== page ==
After a period of significant progress – the plutonium program was deactivated under international supervision from the United States and the IAEA – cooperation was broken again in the spring of 2009. The Security Council had convened a statement condemning a recent North Korean missile test , and sanctions were imposed on three trading companies. with rocket technology. North Korea responded by expelling both US specialists and IAEA inspectors. Then a new nuclear test followed .
4: 2012: yes to negotiations – disagreement – more tests
In February 2012, the United States and North Korea agreed to resume negotiations. North Korea agreed in advance to a temporary halt (moratorium) on testing nuclear weapons and long-range missiles and to put the new enrichment plant in Yongbyon on hold. In addition, the IAEA was to resume inspections. In return, the United States promised 240,000 tons of food aid spread over 12 months.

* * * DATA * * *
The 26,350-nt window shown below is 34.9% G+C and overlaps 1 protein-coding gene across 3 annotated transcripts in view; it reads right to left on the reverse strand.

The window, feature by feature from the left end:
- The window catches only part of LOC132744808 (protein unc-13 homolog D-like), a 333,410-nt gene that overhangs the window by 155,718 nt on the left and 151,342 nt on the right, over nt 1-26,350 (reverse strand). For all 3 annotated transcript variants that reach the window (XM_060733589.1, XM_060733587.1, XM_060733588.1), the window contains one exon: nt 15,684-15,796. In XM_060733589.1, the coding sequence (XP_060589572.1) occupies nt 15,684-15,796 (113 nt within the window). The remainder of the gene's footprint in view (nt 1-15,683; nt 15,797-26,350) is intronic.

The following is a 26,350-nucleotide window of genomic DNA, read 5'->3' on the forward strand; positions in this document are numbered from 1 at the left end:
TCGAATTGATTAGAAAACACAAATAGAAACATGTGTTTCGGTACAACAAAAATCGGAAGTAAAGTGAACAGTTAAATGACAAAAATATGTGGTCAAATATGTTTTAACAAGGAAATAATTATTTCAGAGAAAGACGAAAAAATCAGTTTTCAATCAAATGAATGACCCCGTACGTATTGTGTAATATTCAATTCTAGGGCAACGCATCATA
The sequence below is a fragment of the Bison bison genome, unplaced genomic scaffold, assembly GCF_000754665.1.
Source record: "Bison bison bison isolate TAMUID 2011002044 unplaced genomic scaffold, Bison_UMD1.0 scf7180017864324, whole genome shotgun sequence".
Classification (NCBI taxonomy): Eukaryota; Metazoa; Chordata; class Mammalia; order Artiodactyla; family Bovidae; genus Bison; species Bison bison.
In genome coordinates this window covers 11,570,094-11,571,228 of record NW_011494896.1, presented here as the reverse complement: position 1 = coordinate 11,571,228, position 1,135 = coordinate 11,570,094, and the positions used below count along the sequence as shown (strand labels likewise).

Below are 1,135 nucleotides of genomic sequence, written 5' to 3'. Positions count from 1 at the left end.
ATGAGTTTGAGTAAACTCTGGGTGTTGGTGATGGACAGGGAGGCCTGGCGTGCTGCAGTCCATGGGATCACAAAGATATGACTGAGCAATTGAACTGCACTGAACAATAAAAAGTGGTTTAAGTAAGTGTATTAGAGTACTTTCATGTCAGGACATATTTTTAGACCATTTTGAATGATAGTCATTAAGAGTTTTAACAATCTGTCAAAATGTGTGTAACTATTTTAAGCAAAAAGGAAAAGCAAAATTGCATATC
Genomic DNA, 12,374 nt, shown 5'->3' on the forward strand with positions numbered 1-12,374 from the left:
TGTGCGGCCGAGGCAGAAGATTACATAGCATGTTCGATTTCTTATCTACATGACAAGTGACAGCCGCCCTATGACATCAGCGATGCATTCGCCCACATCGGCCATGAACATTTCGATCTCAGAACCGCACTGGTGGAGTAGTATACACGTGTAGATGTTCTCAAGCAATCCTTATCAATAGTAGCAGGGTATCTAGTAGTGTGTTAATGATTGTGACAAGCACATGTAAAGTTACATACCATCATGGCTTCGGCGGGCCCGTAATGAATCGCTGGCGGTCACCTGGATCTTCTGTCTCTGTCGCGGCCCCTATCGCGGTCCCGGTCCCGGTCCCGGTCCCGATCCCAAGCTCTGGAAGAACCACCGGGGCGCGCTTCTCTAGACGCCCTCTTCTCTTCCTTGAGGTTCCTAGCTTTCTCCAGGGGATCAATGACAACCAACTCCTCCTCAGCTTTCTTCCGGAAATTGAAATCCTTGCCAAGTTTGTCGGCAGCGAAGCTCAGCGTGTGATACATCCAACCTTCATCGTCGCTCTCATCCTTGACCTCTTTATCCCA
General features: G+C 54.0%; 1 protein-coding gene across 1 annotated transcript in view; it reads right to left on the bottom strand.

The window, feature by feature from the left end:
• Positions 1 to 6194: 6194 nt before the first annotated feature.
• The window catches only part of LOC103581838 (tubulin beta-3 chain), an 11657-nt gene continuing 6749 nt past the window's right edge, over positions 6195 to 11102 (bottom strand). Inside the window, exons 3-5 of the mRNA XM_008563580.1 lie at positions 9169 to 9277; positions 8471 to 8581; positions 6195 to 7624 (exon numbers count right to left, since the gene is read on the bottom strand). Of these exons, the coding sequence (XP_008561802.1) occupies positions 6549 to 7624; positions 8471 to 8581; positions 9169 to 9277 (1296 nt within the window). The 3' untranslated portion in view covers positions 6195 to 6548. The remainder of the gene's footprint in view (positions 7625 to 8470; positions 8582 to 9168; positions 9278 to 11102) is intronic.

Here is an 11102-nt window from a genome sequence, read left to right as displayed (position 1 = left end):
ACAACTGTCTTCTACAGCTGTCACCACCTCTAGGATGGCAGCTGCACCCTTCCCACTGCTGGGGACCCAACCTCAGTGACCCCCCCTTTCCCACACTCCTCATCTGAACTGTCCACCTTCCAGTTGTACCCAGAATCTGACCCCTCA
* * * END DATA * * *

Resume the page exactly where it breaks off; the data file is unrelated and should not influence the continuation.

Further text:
It happened, however, when North Korea launched a satellite at the centenary of Kim Il-sung’s birth. North Korea said it had made reservations about this while the United States claimed – rightly – that it was contrary to the preconditions, because a satellite launch has about the same military value as a test. The launch was admittedly unsuccessful and showed that North Korea is unable to supply nuclear weapons over long distances. But precisely because of this, one could expect more tests.